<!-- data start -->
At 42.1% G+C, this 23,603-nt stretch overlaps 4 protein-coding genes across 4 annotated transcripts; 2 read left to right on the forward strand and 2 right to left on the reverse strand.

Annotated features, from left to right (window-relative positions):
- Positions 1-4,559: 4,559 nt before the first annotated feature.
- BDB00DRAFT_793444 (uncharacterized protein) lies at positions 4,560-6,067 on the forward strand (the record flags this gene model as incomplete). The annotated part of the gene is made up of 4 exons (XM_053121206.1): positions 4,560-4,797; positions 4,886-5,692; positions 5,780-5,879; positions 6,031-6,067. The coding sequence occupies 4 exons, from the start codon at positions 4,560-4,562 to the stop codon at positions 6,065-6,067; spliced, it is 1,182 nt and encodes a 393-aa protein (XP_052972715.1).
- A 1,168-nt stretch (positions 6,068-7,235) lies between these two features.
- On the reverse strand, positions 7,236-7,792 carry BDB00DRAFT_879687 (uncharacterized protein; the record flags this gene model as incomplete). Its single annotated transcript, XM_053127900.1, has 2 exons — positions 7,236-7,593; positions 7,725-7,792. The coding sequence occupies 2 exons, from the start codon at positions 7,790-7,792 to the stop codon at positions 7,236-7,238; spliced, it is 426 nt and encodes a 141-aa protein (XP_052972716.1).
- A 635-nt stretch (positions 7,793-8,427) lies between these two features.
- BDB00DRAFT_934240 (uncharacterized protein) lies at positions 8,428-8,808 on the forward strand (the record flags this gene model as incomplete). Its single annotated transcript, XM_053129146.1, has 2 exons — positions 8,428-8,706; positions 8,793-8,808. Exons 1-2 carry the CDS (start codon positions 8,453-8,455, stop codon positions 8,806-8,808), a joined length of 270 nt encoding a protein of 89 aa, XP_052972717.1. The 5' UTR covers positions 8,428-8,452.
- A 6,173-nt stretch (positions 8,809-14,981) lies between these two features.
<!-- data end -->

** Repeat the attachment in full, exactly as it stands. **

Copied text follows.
At 42.1% G+C, this 23,603-nt stretch overlaps 4 protein-coding genes across 4 annotated transcripts; 2 read left to right on the forward strand and 2 right to left on the reverse strand.

Annotated features, from left to right (window-relative positions):
- Positions 1-4,559: 4,559 nt before the first annotated feature.
- BDB00DRAFT_793444 (uncharacterized protein) lies at positions 4,560-6,067 on the forward strand (the record flags this gene model as incomplete). The annotated part of the gene is made up of 4 exons (XM_053121206.1): positions 4,560-4,797; positions 4,886-5,692; positions 5,780-5,879; positions 6,031-6,067. The coding sequence occupies 4 exons, from the start codon at positions 4,560-4,562 to the stop codon at positions 6,065-6,067; spliced, it is 1,182 nt and encodes a 393-aa protein (XP_052972715.1).
- A 1,168-nt stretch (positions 6,068-7,235) lies between these two features.
- On the reverse strand, positions 7,236-7,792 carry BDB00DRAFT_879687 (uncharacterized protein; the record flags this gene model as incomplete). Its single annotated transcript, XM_053127900.1, has 2 exons — positions 7,236-7,593; positions 7,725-7,792. The coding sequence occupies 2 exons, from the start codon at positions 7,790-7,792 to the stop codon at positions 7,236-7,238; spliced, it is 426 nt and encodes a 141-aa protein (XP_052972716.1).
- A 635-nt stretch (positions 7,793-8,427) lies between these two features.
- BDB00DRAFT_934240 (uncharacterized protein) lies at positions 8,428-8,808 on the forward strand (the record flags this gene model as incomplete). Its single annotated transcript, XM_053129146.1, has 2 exons — positions 8,428-8,706; positions 8,793-8,808. Exons 1-2 carry the CDS (start codon positions 8,453-8,455, stop codon positions 8,806-8,808), a joined length of 270 nt encoding a protein of 89 aa, XP_052972717.1. The 5' UTR covers positions 8,428-8,452.
- A 6,173-nt stretch (positions 8,809-14,981) lies between these two features.